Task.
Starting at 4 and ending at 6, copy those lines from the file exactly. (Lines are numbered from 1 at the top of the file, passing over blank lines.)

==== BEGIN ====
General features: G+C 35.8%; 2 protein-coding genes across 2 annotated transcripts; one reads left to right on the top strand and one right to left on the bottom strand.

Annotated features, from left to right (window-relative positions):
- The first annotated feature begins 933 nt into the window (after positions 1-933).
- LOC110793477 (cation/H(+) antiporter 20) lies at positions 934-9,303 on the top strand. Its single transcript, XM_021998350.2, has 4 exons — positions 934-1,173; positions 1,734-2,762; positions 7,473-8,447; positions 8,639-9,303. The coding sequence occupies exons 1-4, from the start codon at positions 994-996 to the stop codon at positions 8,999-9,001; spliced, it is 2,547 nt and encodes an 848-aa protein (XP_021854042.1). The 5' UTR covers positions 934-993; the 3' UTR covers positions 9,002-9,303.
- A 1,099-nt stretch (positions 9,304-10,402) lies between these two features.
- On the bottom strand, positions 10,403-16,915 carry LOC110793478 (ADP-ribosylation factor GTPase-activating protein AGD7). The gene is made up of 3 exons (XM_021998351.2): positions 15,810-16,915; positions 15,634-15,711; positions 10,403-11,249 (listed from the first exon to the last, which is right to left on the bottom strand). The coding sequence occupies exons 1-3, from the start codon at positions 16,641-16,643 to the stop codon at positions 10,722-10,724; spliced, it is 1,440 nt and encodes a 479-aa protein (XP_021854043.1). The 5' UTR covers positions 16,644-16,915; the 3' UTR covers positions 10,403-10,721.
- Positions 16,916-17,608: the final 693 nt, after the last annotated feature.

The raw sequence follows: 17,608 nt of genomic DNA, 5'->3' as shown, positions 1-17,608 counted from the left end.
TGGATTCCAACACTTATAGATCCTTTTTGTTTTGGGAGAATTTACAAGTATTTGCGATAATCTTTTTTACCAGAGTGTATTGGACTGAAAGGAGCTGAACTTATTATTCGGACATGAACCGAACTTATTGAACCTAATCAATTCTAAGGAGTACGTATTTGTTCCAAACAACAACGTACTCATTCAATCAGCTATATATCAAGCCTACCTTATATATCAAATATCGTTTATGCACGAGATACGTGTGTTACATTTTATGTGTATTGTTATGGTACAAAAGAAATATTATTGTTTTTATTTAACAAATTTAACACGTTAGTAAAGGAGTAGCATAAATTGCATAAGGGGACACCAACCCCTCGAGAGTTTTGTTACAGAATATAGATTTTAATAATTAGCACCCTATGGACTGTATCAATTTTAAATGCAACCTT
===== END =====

- LOC110793477 (cation/H(+) antiporter 20) lies at positions 934-9,303 on the top strand. Its single transcript, XM_021998350.2, has 4 exons — positions 934-1,173; positions 1,734-2,762; positions 7,473-8,447; positions 8,639-9,303. The coding sequence occupies exons 1-4, from the start codon at positions 994-996 to the stop codon at positions 8,999-9,001; spliced, it is 2,547 nt and encodes an 848-aa protein (XP_021854042.1). The 5' UTR covers positions 934-993; the 3' UTR covers positions 9,002-9,303.
- A 1,099-nt stretch (positions 9,304-10,402) lies between these two features.
- On the bottom strand, positions 10,403-16,915 carry LOC110793478 (ADP-ribosylation factor GTPase-activating protein AGD7). The gene is made up of 3 exons (XM_021998351.2): positions 15,810-16,915; positions 15,634-15,711; positions 10,403-11,249 (listed from the first exon to the last, which is right to left on the bottom strand). The coding sequence occupies exons 1-3, from the start codon at positions 16,641-16,643 to the stop codon at positions 10,722-10,724; spliced, it is 1,440 nt and encodes a 479-aa protein (XP_021854043.1). The 5' UTR covers positions 16,644-16,915; the 3' UTR covers positions 10,403-10,721.